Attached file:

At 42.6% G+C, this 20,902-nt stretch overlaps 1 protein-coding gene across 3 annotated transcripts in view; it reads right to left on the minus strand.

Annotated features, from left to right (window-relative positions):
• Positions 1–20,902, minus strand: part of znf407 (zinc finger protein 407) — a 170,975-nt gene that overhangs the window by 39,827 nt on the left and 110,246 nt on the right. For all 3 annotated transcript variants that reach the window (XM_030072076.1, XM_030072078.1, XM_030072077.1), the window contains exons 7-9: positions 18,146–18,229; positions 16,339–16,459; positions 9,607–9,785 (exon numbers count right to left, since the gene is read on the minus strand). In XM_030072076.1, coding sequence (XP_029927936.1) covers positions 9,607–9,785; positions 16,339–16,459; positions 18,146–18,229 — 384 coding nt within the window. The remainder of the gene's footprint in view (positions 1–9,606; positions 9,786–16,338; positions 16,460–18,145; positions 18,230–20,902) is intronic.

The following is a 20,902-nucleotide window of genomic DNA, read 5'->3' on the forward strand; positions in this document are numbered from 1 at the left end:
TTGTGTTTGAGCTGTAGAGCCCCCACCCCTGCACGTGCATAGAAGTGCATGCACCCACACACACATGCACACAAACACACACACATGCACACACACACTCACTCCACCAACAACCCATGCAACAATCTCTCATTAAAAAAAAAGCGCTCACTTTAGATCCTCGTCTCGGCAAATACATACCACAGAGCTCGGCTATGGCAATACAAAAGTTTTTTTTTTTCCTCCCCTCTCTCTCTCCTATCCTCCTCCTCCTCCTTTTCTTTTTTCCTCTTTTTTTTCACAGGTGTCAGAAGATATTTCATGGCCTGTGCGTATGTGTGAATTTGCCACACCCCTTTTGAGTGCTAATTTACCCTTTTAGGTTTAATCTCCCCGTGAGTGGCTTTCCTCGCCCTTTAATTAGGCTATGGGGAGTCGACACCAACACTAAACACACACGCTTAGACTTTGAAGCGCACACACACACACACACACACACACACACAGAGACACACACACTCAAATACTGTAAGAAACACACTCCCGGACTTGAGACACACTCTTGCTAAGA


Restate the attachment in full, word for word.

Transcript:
At 42.6% G+C, this 20,902-nt stretch overlaps 1 protein-coding gene across 3 annotated transcripts in view; it reads right to left on the minus strand.

Annotated features, from left to right (window-relative positions):
• Positions 1–20,902, minus strand: part of znf407 (zinc finger protein 407) — a 170,975-nt gene that overhangs the window by 39,827 nt on the left and 110,246 nt on the right. For all 3 annotated transcript variants that reach the window (XM_030072076.1, XM_030072078.1, XM_030072077.1), the window contains exons 7-9: positions 18,146–18,229; positions 16,339–16,459; positions 9,607–9,785 (exon numbers count right to left, since the gene is read on the minus strand). In XM_030072076.1, coding sequence (XP_029927936.1) covers positions 9,607–9,785; positions 16,339–16,459; positions 18,146–18,229 — 384 coding nt within the window. The remainder of the gene's footprint in view (positions 1–9,606; positions 9,786–16,338; positions 16,460–18,145; positions 18,230–20,902) is intronic.

The following is a 20,902-nucleotide window of genomic DNA, read 5'->3' on the forward strand; positions in this document are numbered from 1 at the left end:
TTGTGTTTGAGCTGTAGAGCCCCCACCCCTGCACGTGCATAGAAGTGCATGCACCCACACACACATGCACACAAACACACACACATGCACACACACACTCACTCCACCAACAACCCATGCAACAATCTCTCATTAAAAAAAAAGCGCTCACTTTAGATCCTCGTCTCGGCAAATACATACCACAGAGCTCGGCTATGGCAATACAAAAGTTTTTTTTTTTCCTCCCCTCTCTCTCTCCTATCCTCCTCCTCCTCCTTTTCTTTTTTCCTCTTTTTTTTCACAGGTGTCAGAAGATATTTCATGGCCTGTGCGTATGTGTGAATTTGCCACACCCCTTTTGAGTGCTAATTTACCCTTTTAGGTTTAATCTCCCCGTGAGTGGCTTTCCTCGCCCTTTAATTAGGCTATGGGGAGTCGACACCAACACTAAACACACACGCTTAGACTTTGAAGCGCACACACACACACACACACACACACACACAGAGACACACACACTCAAATACTGTAAGAAACACACTCCCGGACTTGAGACACACTCTTGCTAAGA